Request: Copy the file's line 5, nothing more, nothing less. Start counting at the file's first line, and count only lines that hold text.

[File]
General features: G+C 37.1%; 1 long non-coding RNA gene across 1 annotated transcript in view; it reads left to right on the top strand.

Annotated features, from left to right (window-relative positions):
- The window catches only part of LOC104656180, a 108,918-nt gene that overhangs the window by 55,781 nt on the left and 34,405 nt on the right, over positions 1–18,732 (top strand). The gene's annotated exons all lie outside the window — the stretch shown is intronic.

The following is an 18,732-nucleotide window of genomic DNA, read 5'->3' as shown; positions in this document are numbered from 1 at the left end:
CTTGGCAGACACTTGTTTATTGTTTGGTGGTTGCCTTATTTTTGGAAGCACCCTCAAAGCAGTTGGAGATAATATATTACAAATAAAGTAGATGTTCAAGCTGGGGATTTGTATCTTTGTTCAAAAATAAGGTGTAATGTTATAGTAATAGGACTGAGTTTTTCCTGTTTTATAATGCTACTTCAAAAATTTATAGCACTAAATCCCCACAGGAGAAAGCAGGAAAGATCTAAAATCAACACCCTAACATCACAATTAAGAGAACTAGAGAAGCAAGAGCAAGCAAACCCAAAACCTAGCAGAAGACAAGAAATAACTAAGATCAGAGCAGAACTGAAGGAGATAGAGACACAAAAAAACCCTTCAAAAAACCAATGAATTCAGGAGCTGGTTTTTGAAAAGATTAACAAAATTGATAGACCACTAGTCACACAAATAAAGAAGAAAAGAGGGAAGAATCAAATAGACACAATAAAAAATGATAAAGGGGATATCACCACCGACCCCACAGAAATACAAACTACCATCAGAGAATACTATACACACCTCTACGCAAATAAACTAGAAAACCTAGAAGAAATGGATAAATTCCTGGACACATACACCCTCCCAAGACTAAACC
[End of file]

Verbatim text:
CTTGGCAGACACTTGTTTATTGTTTGGTGGTTGCCTTATTTTTGGAAGCACCCTCAAAGCAGTTGGAGATAATATATTACAAATAAAGTAGATGTTCAAGCTGGGGATTTGTATCTTTGTTCAAAAATAAGGTGTAATGTTATAGTAATAGGACTGAGTTTTTCCTGTTTTATAATGCTACTTCAAAAATTTATAGCACTAAATCCCCACAGGAGAAAGCAGGAAAGATCTAAAATCAACACCCTAACATCACAATTAAGAGAACTAGAGAAGCAAGAGCAAGCAAACCCAAAACCTAGCAGAAGACAAGAAATAACTAAGATCAGAGCAGAACTGAAGGAGATAGAGACACAAAAAAACCCTTCAAAAAACCAATGAATTCAGGAGCTGGTTTTTGAAAAGATTAACAAAATTGATAGACCACTAGTCACACAAATAAAGAAGAAAAGAGGGAAGAATCAAATAGACACAATAAAAAATGATAAAGGGGATATCACCACCGACCCCACAGAAATACAAACTACCATCAGAGAATACTATACACACCTCTACGCAAATAAACTAGAAAACCTAGAAGAAATGGATAAATTCCTGGACACATACACCCTCCCAAGACTAAACC